Between 1999 and 2019, the number of women in the United States who died within a year of pregnancy more than doubled.
There were approximately 1,210 maternal deaths in 2019, up from 505 in 1999, according to a study in JAMA. The report did not account for the years at the height of the COVID-19 pandemic.
“Our findings provide important insights on maternal mortality rates leading up to the pandemic, and it’s likely that we’ll see a continued increase in the risk of maternal mortality across all populations if we analyze data from subsequent years,” the study's lead author, Dr. Allison Bryant, said in a statement. “Black individuals would likely still have the highest rate, but there may be a higher uptick in some of the other groups in the last few years.”
The study found that while Black mothers died at the highest rates in the 20-year period, the greatest increase in deaths over time were seen among Native American and Alaska Native women. Even in Northeastern states, Black women had the highest maternal mortality rates.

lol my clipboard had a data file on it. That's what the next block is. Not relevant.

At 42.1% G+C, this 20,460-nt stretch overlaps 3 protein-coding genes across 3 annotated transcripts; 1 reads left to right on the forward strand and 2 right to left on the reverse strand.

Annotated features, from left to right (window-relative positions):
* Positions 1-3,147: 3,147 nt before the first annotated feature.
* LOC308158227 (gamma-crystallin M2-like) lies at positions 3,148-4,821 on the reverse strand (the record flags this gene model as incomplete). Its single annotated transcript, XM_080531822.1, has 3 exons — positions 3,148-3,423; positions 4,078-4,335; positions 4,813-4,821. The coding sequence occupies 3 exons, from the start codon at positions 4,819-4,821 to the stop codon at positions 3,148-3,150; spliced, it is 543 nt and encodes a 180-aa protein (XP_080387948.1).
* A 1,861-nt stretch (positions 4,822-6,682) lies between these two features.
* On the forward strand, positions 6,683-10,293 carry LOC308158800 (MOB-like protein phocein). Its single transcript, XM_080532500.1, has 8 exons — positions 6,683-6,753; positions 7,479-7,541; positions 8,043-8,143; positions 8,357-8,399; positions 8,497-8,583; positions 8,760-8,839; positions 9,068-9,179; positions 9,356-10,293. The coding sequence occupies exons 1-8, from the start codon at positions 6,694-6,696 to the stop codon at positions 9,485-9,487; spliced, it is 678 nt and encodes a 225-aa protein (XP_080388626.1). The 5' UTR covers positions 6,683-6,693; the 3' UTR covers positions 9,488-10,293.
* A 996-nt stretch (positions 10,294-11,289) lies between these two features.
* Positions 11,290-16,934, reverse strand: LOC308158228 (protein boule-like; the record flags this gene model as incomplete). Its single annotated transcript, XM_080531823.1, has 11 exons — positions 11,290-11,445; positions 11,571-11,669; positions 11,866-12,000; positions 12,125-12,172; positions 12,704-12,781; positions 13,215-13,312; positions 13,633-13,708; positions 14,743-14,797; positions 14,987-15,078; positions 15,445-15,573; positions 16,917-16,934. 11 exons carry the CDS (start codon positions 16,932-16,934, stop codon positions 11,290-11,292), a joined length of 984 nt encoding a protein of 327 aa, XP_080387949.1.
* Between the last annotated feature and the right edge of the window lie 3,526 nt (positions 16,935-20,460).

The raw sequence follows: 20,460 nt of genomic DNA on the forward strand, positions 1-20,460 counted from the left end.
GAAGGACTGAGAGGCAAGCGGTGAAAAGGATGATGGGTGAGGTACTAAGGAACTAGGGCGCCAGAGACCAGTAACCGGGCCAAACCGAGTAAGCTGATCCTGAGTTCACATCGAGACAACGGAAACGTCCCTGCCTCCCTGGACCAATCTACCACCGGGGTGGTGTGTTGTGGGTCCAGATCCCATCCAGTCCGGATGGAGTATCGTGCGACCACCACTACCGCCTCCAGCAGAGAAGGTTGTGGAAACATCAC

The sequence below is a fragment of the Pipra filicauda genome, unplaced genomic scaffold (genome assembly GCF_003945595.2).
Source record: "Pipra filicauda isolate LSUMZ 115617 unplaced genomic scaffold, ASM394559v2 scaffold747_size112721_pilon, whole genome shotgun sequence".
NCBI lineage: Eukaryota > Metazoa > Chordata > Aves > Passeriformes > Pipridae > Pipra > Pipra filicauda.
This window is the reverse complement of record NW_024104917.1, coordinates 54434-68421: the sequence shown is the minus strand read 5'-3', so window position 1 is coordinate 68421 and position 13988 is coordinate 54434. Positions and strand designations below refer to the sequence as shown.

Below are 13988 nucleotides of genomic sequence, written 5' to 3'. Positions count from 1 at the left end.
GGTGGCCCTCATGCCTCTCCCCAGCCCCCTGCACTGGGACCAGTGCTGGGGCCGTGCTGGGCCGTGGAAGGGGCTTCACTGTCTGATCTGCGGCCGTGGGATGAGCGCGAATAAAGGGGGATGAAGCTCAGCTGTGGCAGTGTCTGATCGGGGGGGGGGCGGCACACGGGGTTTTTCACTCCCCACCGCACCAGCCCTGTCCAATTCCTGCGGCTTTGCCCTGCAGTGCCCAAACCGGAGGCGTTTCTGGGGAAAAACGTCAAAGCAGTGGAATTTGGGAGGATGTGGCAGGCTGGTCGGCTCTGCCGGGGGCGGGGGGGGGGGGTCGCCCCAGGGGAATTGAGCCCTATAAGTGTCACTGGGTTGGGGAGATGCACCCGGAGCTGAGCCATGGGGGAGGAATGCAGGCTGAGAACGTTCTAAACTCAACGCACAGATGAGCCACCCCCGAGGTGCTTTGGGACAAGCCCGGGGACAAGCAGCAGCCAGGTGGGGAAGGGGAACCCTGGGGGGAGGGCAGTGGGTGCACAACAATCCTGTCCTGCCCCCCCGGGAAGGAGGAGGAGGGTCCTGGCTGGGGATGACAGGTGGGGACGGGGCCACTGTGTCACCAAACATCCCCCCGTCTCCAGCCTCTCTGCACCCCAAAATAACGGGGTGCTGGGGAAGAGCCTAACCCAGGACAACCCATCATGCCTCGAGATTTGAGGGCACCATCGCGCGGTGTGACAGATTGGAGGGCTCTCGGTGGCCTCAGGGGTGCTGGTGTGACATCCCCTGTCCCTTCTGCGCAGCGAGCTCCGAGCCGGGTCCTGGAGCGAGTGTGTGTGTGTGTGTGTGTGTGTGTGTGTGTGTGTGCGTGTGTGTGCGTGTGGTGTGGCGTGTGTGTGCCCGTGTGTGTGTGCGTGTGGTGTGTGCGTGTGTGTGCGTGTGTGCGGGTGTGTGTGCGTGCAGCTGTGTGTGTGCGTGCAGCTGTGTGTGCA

“Often, states in the South are called out as having the worst maternal mortality rates in the nation, whereas California and Massachusetts have the best. But that doesn’t tell the whole story,” Bryant continued. “It’s essential to look at the disparities between populations that exist even in the ‘best’ states.”
The Centers for Disease Control and Prevention reports that the most common causes of death within one year after pregnancy include excessive bleeding, cardiac and coronary conditions, infections, blood clots, and high blood pressure, many of which are preventable and treatable with consistent medical care.
In light of this, Bryant said the report is "a call to action to all of us to understand the root causes – to understand that some of it is about healthcare and access to healthcare, but a lot of it is about structural racism and the policies and procedures and things that we have in place that may keep people from being healthy."